Flock of 'grey geese' gather to remember, lest we forget
By Linda Card and Andy Stephens, AFDW Public Affairs and 11th Wing History Office
/ Published October 04, 2006
BOLLING AIR FORCE BASE, D.C. -- What do the WWII veterans of the 11th Bombardment Group have in common with the Air Force District of Washington, an AFDW wing and a historical flock of grey geese?
They share 73 years of joint Air Force history and esprit de corps, from the burning airfields of Hawaii to our nation's capital.
The 11th Bombardment Group veterans organized a reunion association in 1961. In an effort to keep their history alive, group members have met annually since at various places of historical importance to the Air Force to remember and discuss their group's famous World War II missions, unit history and former aviation heroes and the legacy they have left to today's Airmen.
This year's event was held on Sept. 3 at the Double Tree Hotel in Crystal City, Va. Col. Scott Chesnut, Air Force District of Washington vice commander, attended the group's annual banquet.
"If our generation of Air Force leaders is even half as inspiring as these veterans, then we will have honored their legacy. I am awed and truly humbled by their selfless spirit," said Col.Chesnut.
Col. Chesnut was invited to this year's event by one of the veterans; Phil Gudenschwager, the group's historian, secretary and treasurer. Gudenschwager saw action in the Pacific, losing a brother on a B-17 in the Guadalcanal Campaign in 1942. To honor the sacrifices of the Airmen who came home and those who made the ultimate sacrifice, Gudenschwager became a leading authority on the 11th Bombardment Group's wartime exploits for the last 15 years.
As some of you may know, AFDW's 11th Wing at Bolling Air Force Base was originally established as the 11th Observation Group on 1 Oct 1933. The flock of grey geese that we have all become familiar with over the years, were represented on the unit's patch. After a series of further redesignations and activation, the original 11th OG was redesignated as the 11th Bombardment Group (Medium) on 1 Jan 1938.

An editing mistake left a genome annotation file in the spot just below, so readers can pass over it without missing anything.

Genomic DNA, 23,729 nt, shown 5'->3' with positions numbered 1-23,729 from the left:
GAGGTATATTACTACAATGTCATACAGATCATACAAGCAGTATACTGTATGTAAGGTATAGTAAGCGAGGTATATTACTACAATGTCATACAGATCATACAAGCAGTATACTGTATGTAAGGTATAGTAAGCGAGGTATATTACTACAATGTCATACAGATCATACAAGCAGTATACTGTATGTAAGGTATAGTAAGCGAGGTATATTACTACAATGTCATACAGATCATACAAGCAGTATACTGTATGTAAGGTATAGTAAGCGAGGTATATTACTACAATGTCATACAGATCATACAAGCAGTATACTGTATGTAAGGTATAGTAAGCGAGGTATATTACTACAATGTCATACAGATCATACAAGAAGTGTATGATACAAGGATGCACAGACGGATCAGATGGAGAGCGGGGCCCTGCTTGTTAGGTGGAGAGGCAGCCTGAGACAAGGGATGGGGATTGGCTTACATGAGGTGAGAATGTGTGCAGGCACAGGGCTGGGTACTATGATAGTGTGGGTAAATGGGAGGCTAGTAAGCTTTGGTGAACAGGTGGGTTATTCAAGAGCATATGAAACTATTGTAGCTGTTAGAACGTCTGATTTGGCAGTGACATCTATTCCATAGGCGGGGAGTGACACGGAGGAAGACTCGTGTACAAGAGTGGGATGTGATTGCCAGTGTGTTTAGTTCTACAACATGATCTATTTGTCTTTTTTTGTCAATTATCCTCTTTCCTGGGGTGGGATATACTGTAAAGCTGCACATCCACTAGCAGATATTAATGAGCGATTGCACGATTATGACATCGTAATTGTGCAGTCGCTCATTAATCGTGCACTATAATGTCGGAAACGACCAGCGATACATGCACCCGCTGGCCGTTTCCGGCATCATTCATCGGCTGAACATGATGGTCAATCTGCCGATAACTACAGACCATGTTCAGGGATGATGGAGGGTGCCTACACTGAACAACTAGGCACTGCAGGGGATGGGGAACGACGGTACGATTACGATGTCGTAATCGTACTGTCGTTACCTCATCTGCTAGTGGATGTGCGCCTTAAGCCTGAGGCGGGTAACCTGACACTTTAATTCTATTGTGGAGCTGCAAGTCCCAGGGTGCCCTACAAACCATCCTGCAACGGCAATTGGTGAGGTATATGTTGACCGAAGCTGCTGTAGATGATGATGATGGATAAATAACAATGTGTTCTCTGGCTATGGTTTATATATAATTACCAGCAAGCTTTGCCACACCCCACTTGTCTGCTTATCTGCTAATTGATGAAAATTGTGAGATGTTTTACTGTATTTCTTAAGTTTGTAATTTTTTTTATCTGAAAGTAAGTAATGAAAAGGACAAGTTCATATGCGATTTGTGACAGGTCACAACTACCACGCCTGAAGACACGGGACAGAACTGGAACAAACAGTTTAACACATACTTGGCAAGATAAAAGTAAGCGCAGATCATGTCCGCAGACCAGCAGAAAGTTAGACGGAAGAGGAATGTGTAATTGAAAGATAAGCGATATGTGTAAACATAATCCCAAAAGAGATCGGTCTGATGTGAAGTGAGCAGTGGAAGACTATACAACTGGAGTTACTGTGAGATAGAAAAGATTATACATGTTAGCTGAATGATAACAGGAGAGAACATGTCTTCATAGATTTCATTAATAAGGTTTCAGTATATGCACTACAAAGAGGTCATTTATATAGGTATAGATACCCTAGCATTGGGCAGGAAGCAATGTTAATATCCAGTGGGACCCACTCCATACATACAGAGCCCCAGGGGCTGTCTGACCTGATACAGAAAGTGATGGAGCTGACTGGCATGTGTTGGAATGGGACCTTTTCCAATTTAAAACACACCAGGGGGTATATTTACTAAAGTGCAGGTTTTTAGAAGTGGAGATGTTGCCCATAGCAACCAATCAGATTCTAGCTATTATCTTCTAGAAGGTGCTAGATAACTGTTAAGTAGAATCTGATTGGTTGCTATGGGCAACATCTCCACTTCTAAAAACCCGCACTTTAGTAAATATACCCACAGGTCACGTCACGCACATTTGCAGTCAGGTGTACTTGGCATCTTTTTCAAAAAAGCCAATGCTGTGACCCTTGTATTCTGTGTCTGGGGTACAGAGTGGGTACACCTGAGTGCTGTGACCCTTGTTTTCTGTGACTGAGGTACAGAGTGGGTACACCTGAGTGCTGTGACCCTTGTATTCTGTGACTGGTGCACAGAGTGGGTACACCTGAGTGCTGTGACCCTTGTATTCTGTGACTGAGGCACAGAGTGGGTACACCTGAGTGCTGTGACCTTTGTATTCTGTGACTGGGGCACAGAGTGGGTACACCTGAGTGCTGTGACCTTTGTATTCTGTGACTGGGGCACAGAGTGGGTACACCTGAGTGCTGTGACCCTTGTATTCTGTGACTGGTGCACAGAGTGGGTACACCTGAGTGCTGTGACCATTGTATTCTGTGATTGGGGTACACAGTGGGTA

At the time of its redesignation, the 11th bombardment group was composed of the 14th, 26th, 42nd and 431st Bomb Squadrons. The group conducted flying operations in Hawaii with the Douglas B-18 twin-engine bomber.
The group was activated on Feb. 1, 1940 and subsequently redesignated the 11th Bombardment Group (Heavy) on Dec. 1, 1940. The 11th Group participated in the crucial Midway Battle performing long range armed search missions and bombing attacks against the Japanese fleet. Shortly after Midway, the 11th Group was authorized as a mobile force by the Joint Chiefs of Staff in order to respond to the U. S. Navy's request for armed search planes with firepower to withstand Japanese fighter attacks while tracking the fleet. Because the 11th was a mobile group, it could leave its Hawaii base to support Navy operations in the South Pacific.
As a result of the Pearl Harbor attack on Dec. 7, in 1941 the group's mission transitioned into flying patrol and search missions off the Hawaiian Islands using the Boeing B-17 Flying Fortress. Many of these missions became offensive and strategic in nature. Some of their missions resulted in Airmen being captured and imprisoned by the Japanese Army. Others included a forced landing at Iwo Jima while the heaviest ground fighting was underway, eventually changing out an engine on a bomber while receiving serious enemy fire.
After the war, the group flew reconnaissance and surveillance missions to China and ferried liberated prisoners of war from Okinawa to Luzon, Philippines, before inactivating on Oct. 20, 1948. But the accomplishments of the WWII aviators was kept alive through history as new incarnations of the Grey Geese continued to uphold their history and live up to their legacy. Like a phoenix born in fire, it has always been at the forefront of military engagements that endure through history.
On Mar. 1, 1995, the Grey Geese were reborn at Bolling AFB as the 11th Wing, a direct reporting unit to the Chief of Staff of the Air Force. He dubbed the wing the Chief's Own for its direct support of his missions and personnel. On Sept. 11, 2001, the term Chief's Own took on new meaning as the 11th Wing became the command center for the Chief of Staff and his team after the Pentagon was attacked. Earlier this year, AFDW Commander Maj. Gen. Robert Smolen announced that the Grey Geese would always be known as the Chief's Own in recognition of the Grey Geese's actions and contributions on that day.
When the 11th Wing's WWII ancestors were told that night of how the Grey Geese continue to endure at Bolling AFB, they smiled and a few even shed a tear. They took comfort in the fact that the legacy of the Grey Geese continues to be upheld by Airmen worthy of the name.